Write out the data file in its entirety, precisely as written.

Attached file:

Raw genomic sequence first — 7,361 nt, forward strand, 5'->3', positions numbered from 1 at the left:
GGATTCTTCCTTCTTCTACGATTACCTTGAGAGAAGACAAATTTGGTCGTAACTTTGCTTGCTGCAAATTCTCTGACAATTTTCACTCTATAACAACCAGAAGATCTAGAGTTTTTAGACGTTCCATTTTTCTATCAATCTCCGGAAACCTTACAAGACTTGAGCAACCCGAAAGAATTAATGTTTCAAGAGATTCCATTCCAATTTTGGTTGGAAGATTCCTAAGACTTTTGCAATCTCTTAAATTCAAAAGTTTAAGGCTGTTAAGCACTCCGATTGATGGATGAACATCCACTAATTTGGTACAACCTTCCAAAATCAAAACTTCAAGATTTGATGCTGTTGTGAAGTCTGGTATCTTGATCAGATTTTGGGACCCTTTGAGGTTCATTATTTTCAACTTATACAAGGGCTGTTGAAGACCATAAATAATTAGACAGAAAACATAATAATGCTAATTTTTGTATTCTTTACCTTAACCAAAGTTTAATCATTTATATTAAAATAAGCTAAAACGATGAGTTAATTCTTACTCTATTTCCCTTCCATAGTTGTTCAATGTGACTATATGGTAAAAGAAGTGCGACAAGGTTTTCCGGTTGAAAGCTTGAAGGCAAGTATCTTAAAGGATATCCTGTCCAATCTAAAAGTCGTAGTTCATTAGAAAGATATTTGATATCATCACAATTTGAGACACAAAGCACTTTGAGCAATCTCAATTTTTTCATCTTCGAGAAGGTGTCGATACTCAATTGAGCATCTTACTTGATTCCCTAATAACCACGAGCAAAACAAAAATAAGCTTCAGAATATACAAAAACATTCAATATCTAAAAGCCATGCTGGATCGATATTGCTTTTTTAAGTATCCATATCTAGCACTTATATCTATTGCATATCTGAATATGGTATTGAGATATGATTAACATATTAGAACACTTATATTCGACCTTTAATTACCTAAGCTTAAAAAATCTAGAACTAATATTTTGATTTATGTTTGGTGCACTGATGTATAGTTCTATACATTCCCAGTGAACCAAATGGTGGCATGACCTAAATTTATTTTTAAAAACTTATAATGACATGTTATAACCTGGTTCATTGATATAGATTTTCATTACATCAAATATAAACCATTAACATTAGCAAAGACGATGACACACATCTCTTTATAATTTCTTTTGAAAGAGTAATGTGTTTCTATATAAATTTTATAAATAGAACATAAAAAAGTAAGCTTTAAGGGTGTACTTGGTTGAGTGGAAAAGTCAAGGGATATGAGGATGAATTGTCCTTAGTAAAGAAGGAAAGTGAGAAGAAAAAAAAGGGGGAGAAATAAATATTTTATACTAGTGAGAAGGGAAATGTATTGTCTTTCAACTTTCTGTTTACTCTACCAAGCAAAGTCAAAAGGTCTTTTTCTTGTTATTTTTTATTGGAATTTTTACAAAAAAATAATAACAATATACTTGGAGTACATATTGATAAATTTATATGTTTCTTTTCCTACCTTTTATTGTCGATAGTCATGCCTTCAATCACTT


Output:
Raw genomic sequence first — 7,361 nt, forward strand, 5'->3', positions numbered from 1 at the left:
GGATTCTTCCTTCTTCTACGATTACCTTGAGAGAAGACAAATTTGGTCGTAACTTTGCTTGCTGCAAATTCTCTGACAATTTTCACTCTATAACAACCAGAAGATCTAGAGTTTTTAGACGTTCCATTTTTCTATCAATCTCCGGAAACCTTACAAGACTTGAGCAACCCGAAAGAATTAATGTTTCAAGAGATTCCATTCCAATTTTGGTTGGAAGATTCCTAAGACTTTTGCAATCTCTTAAATTCAAAAGTTTAAGGCTGTTAAGCACTCCGATTGATGGATGAACATCCACTAATTTGGTACAACCTTCCAAAATCAAAACTTCAAGATTTGATGCTGTTGTGAAGTCTGGTATCTTGATCAGATTTTGGGACCCTTTGAGGTTCATTATTTTCAACTTATACAAGGGCTGTTGAAGACCATAAATAATTAGACAGAAAACATAATAATGCTAATTTTTGTATTCTTTACCTTAACCAAAGTTTAATCATTTATATTAAAATAAGCTAAAACGATGAGTTAATTCTTACTCTATTTCCCTTCCATAGTTGTTCAATGTGACTATATGGTAAAAGAAGTGCGACAAGGTTTTCCGGTTGAAAGCTTGAAGGCAAGTATCTTAAAGGATATCCTGTCCAATCTAAAAGTCGTAGTTCATTAGAAAGATATTTGATATCATCACAATTTGAGACACAAAGCACTTTGAGCAATCTCAATTTTTTCATCTTCGAGAAGGTGTCGATACTCAATTGAGCATCTTACTTGATTCCCTAATAACCACGAGCAAAACAAAAATAAGCTTCAGAATATACAAAAACATTCAATATCTAAAAGCCATGCTGGATCGATATTGCTTTTTTAAGTATCCATATCTAGCACTTATATCTATTGCATATCTGAATATGGTATTGAGATATGATTAACATATTAGAACACTTATATTCGACCTTTAATTACCTAAGCTTAAAAAATCTAGAACTAATATTTTGATTTATGTTTGGTGCACTGATGTATAGTTCTATACATTCCCAGTGAACCAAATGGTGGCATGACCTAAATTTATTTTTAAAAACTTATAATGACATGTTATAACCTGGTTCATTGATATAGATTTTCATTACATCAAATATAAACCATTAACATTAGCAAAGACGATGACACACATCTCTTTATAATTTCTTTTGAAAGAGTAATGTGTTTCTATATAAATTTTATAAATAGAACATAAAAAAGTAAGCTTTAAGGGTGTACTTGGTTGAGTGGAAAAGTCAAGGGATATGAGGATGAATTGTCCTTAGTAAAGAAGGAAAGTGAGAAGAAAAAAAAGGGGGAGAAATAAATATTTTATACTAGTGAGAAGGGAAATGTATTGTCTTTCAACTTTCTGTTTACTCTACCAAGCAAAGTCAAAAGGTCTTTTTCTTGTTATTTTTTATTGGAATTTTTACAAAAAAATAATAACAATATACTTGGAGTACATATTGATAAATTTATATGTTTCTTTTCCTACCTTTTATTGTCGATAGTCATGCCTTCAATCACTT